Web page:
The federal Bureau of Land Management (BLM) considers the current population to be more than double the healthy level for the land and has suppressed the population for decades. Many mustang advocacy groups strongly oppose the BLM’s methods and motives for population control and believe that the agency gives preferential treatment to livestock.

Oregon Department of Transportation is spraying roadsides. Call 503-986-3010 to talk with a Vegetation Management Coordinator or call 1-888-996-8080 for recent herbicide application information. Highways I-5, 36 and 99 were recently sprayed.

Cadore Timber, 485-1500, plans to hire Strata Forestry Inc., 541-726-0845, to hack into hardwood trees and squirt imazapyr into the cuts, which kills the unwanted trees, on 28.2 acres near Noisy Creek. See ODF notification 2016-771-08420. Call Tim Meehan at 541-726-3588 with questions.

• Some of the people from the Downtown Eugene Cohousing Group (that got crushed in the real estate bust a few years ago) have gotten back together, Martin Henner tells EW.  They are trying to put together a group to develop a downtown senior cohousing community. Things are in the formative stage and they are recruiting members. For  more info, email: eugenecohousingdowntown@gmail.com.

With the British electorate’s dramatic and unexpected decision to pull out of the European Union, The New York Times reports that “the same yawning gap between the elite and mass opinion is fueling a populist backlash” all across Europe and the United States. 

Music news & notes from down in the Willamette valley

Let’s assume you love classical music and you’re having a hangover now that the Bach Festival is over and the symphony and other classical seasons don’t get going for some weeks. Let us further assume that you are not among the fortunate many who found out about the Eugene Symphony’s eighth annual Symphony in the Park concert at Cuthbert Amphitheater on Saturday, July 16, before all the free tickets were snapped up by the savvy.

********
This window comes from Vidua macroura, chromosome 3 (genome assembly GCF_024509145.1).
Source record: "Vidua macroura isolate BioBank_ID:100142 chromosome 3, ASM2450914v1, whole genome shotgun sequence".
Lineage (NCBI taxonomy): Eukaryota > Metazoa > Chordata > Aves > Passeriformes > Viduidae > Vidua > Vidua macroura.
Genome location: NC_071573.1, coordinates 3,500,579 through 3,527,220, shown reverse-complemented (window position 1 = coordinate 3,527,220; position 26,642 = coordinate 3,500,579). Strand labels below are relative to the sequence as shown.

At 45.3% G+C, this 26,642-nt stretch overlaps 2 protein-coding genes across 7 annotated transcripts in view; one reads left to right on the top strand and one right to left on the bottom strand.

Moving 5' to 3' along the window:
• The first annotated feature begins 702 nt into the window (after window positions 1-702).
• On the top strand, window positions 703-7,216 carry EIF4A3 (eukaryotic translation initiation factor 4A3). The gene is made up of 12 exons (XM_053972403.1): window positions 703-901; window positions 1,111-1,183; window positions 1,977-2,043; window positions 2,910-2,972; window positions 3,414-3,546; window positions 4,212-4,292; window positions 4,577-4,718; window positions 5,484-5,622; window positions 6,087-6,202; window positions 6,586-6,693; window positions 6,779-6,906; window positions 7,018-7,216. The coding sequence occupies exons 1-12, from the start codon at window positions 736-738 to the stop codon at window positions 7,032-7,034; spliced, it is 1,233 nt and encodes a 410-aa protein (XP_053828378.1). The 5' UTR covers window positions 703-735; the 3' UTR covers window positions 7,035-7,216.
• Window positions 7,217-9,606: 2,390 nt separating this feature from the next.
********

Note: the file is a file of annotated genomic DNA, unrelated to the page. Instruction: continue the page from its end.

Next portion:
Welcome to the weird world of Eugene songwriter Jake McNeillie — a world where black holes suck “the flesh of unwilling girls,” human bones lie “without their meat” and animals have socks on their feet. 

When the single “Fire and Rain” dropped in 1970, it is possible that nobody understood what the Boston-born singer-songwriter and multi-platinum artist was alluding to. After all, a human who writes his first song at 14 is a natural chaser of stories, and Taylor’s tale — through depression, self-help, institutions and modesty — is one for the ages.

SELECTIVE OUTRAGE

Police all over the country are planning a big show of support at upcoming funerals for their Dallas comrades. Where’s the show of support for those they murdered and their families? Where’s the outrage by the police community that their own murdered innocent people?